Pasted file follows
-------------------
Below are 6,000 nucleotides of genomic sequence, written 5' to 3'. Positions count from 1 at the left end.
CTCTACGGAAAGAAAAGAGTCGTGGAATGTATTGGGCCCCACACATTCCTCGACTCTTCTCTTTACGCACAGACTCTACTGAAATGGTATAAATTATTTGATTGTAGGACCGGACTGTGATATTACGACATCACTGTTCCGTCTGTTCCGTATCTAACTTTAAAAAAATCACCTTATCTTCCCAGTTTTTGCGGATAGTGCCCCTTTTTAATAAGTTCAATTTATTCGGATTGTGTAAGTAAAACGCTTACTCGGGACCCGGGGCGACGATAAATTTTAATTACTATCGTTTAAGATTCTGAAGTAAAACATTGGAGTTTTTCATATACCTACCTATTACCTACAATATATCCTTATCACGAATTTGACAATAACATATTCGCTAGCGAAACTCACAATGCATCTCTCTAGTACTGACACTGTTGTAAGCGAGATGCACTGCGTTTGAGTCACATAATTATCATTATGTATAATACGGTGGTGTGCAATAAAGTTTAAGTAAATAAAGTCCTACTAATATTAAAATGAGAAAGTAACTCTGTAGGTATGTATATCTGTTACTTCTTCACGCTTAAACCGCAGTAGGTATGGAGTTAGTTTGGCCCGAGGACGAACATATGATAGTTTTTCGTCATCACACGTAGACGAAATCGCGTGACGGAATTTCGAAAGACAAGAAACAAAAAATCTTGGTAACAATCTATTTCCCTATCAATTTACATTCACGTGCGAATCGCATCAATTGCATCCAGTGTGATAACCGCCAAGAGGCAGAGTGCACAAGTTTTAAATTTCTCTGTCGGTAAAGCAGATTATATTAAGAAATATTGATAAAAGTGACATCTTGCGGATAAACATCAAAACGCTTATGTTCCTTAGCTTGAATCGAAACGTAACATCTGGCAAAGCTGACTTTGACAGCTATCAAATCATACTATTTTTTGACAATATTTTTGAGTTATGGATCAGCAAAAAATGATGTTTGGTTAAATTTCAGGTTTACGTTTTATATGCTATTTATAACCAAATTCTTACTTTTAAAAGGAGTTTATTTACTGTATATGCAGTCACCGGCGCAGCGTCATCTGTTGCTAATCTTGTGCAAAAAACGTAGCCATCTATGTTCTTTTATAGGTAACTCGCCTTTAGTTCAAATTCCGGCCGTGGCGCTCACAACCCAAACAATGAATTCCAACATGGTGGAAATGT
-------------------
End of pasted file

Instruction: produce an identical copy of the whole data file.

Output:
Below are 6,000 nucleotides of genomic sequence, written 5' to 3'. Positions count from 1 at the left end.
CTCTACGGAAAGAAAAGAGTCGTGGAATGTATTGGGCCCCACACATTCCTCGACTCTTCTCTTTACGCACAGACTCTACTGAAATGGTATAAATTATTTGATTGTAGGACCGGACTGTGATATTACGACATCACTGTTCCGTCTGTTCCGTATCTAACTTTAAAAAAATCACCTTATCTTCCCAGTTTTTGCGGATAGTGCCCCTTTTTAATAAGTTCAATTTATTCGGATTGTGTAAGTAAAACGCTTACTCGGGACCCGGGGCGACGATAAATTTTAATTACTATCGTTTAAGATTCTGAAGTAAAACATTGGAGTTTTTCATATACCTACCTATTACCTACAATATATCCTTATCACGAATTTGACAATAACATATTCGCTAGCGAAACTCACAATGCATCTCTCTAGTACTGACACTGTTGTAAGCGAGATGCACTGCGTTTGAGTCACATAATTATCATTATGTATAATACGGTGGTGTGCAATAAAGTTTAAGTAAATAAAGTCCTACTAATATTAAAATGAGAAAGTAACTCTGTAGGTATGTATATCTGTTACTTCTTCACGCTTAAACCGCAGTAGGTATGGAGTTAGTTTGGCCCGAGGACGAACATATGATAGTTTTTCGTCATCACACGTAGACGAAATCGCGTGACGGAATTTCGAAAGACAAGAAACAAAAAATCTTGGTAACAATCTATTTCCCTATCAATTTACATTCACGTGCGAATCGCATCAATTGCATCCAGTGTGATAACCGCCAAGAGGCAGAGTGCACAAGTTTTAAATTTCTCTGTCGGTAAAGCAGATTATATTAAGAAATATTGATAAAAGTGACATCTTGCGGATAAACATCAAAACGCTTATGTTCCTTAGCTTGAATCGAAACGTAACATCTGGCAAAGCTGACTTTGACAGCTATCAAATCATACTATTTTTTGACAATATTTTTGAGTTATGGATCAGCAAAAAATGATGTTTGGTTAAATTTCAGGTTTACGTTTTATATGCTATTTATAACCAAATTCTTACTTTTAAAAGGAGTTTATTTACTGTATATGCAGTCACCGGCGCAGCGTCATCTGTTGCTAATCTTGTGCAAAAAACGTAGCCATCTATGTTCTTTTATAGGTAACTCGCCTTTAGTTCAAATTCCGGCCGTGGCGCTCACAACCCAAACAATGAATTCCAACATGGTGGAAATGT